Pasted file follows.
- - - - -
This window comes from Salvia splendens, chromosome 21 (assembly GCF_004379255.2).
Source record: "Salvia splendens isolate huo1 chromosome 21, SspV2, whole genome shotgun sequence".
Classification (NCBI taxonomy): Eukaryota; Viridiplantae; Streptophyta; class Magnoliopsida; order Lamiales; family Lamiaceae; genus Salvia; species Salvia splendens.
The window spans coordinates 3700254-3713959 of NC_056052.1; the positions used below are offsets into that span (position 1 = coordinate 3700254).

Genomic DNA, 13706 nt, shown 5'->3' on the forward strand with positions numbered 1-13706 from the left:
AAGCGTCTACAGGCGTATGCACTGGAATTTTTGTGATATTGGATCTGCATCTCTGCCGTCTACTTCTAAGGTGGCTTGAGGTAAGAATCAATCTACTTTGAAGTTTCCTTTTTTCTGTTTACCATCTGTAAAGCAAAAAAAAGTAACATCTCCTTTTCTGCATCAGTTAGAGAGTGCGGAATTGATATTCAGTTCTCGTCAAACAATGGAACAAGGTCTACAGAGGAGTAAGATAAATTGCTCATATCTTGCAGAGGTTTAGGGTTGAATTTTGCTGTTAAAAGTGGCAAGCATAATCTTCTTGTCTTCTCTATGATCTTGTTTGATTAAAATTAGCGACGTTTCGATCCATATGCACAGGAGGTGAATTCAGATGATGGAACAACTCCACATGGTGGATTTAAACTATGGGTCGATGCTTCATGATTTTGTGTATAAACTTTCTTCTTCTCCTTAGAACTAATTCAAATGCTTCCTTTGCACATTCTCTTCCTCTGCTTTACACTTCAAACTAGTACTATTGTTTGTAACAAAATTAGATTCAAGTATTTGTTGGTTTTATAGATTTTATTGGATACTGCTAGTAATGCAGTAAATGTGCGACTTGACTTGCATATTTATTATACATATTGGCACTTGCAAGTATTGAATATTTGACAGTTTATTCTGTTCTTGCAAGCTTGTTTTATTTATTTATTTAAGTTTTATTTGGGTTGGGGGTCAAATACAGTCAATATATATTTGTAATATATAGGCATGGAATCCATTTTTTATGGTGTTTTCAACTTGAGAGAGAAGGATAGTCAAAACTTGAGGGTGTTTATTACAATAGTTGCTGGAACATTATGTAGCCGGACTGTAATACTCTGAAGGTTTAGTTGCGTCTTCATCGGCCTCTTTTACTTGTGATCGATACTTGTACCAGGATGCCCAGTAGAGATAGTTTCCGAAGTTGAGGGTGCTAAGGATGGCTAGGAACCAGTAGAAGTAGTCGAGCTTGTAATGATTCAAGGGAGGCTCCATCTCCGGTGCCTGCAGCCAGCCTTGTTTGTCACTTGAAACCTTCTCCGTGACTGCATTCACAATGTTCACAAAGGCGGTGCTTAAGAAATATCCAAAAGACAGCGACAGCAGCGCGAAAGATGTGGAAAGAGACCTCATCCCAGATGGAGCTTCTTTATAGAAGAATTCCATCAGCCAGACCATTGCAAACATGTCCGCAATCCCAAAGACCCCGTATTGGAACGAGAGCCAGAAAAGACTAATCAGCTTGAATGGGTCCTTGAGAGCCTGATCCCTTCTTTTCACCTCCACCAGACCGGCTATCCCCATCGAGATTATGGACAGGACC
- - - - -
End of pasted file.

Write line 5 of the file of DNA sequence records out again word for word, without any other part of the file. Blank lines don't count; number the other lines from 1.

Genomic DNA, 13706 nt, shown 5'->3' on the forward strand with positions numbered 1-13706 from the left: